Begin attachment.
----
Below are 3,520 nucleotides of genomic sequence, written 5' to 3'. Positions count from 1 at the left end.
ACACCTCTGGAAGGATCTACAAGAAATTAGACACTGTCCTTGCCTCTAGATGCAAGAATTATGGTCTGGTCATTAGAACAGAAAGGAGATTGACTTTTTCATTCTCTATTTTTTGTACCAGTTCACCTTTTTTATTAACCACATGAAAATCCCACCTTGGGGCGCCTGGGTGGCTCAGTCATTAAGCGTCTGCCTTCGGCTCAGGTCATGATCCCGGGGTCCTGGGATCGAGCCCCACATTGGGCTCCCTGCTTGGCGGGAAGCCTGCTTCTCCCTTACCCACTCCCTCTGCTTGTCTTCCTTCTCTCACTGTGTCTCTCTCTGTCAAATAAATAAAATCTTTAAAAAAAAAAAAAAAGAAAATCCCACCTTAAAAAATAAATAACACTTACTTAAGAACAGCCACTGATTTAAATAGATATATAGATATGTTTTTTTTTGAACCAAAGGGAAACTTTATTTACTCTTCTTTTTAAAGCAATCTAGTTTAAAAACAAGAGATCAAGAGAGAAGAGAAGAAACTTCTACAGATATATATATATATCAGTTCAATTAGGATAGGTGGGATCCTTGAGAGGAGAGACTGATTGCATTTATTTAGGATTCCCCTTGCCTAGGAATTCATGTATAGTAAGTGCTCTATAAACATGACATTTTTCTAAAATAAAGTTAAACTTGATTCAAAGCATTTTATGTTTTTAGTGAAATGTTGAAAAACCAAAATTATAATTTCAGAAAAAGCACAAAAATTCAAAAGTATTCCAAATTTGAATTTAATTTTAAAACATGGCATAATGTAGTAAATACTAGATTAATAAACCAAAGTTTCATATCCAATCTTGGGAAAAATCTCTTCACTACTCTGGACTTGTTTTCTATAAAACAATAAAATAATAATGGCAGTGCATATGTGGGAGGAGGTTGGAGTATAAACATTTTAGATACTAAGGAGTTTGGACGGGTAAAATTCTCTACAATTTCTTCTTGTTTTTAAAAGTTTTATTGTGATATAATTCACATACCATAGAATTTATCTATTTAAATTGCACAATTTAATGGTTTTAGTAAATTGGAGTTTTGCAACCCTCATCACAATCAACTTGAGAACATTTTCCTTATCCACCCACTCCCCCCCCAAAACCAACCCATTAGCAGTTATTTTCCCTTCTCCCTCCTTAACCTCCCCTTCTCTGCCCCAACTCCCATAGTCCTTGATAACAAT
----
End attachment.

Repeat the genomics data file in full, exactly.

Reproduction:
Below are 3,520 nucleotides of genomic sequence, written 5' to 3'. Positions count from 1 at the left end.
ACACCTCTGGAAGGATCTACAAGAAATTAGACACTGTCCTTGCCTCTAGATGCAAGAATTATGGTCTGGTCATTAGAACAGAAAGGAGATTGACTTTTTCATTCTCTATTTTTTGTACCAGTTCACCTTTTTTATTAACCACATGAAAATCCCACCTTGGGGCGCCTGGGTGGCTCAGTCATTAAGCGTCTGCCTTCGGCTCAGGTCATGATCCCGGGGTCCTGGGATCGAGCCCCACATTGGGCTCCCTGCTTGGCGGGAAGCCTGCTTCTCCCTTACCCACTCCCTCTGCTTGTCTTCCTTCTCTCACTGTGTCTCTCTCTGTCAAATAAATAAAATCTTTAAAAAAAAAAAAAAAGAAAATCCCACCTTAAAAAATAAATAACACTTACTTAAGAACAGCCACTGATTTAAATAGATATATAGATATGTTTTTTTTTGAACCAAAGGGAAACTTTATTTACTCTTCTTTTTAAAGCAATCTAGTTTAAAAACAAGAGATCAAGAGAGAAGAGAAGAAACTTCTACAGATATATATATATATCAGTTCAATTAGGATAGGTGGGATCCTTGAGAGGAGAGACTGATTGCATTTATTTAGGATTCCCCTTGCCTAGGAATTCATGTATAGTAAGTGCTCTATAAACATGACATTTTTCTAAAATAAAGTTAAACTTGATTCAAAGCATTTTATGTTTTTAGTGAAATGTTGAAAAACCAAAATTATAATTTCAGAAAAAGCACAAAAATTCAAAAGTATTCCAAATTTGAATTTAATTTTAAAACATGGCATAATGTAGTAAATACTAGATTAATAAACCAAAGTTTCATATCCAATCTTGGGAAAAATCTCTTCACTACTCTGGACTTGTTTTCTATAAAACAATAAAATAATAATGGCAGTGCATATGTGGGAGGAGGTTGGAGTATAAACATTTTAGATACTAAGGAGTTTGGACGGGTAAAATTCTCTACAATTTCTTCTTGTTTTTAAAAGTTTTATTGTGATATAATTCACATACCATAGAATTTATCTATTTAAATTGCACAATTTAATGGTTTTAGTAAATTGGAGTTTTGCAACCCTCATCACAATCAACTTGAGAACATTTTCCTTATCCACCCACTCCCCCCCCAAAACCAACCCATTAGCAGTTATTTTCCCTTCTCCCTCCTTAACCTCCCCTTCTCTGCCCCAACTCCCATAGTCCTTGATAACAAT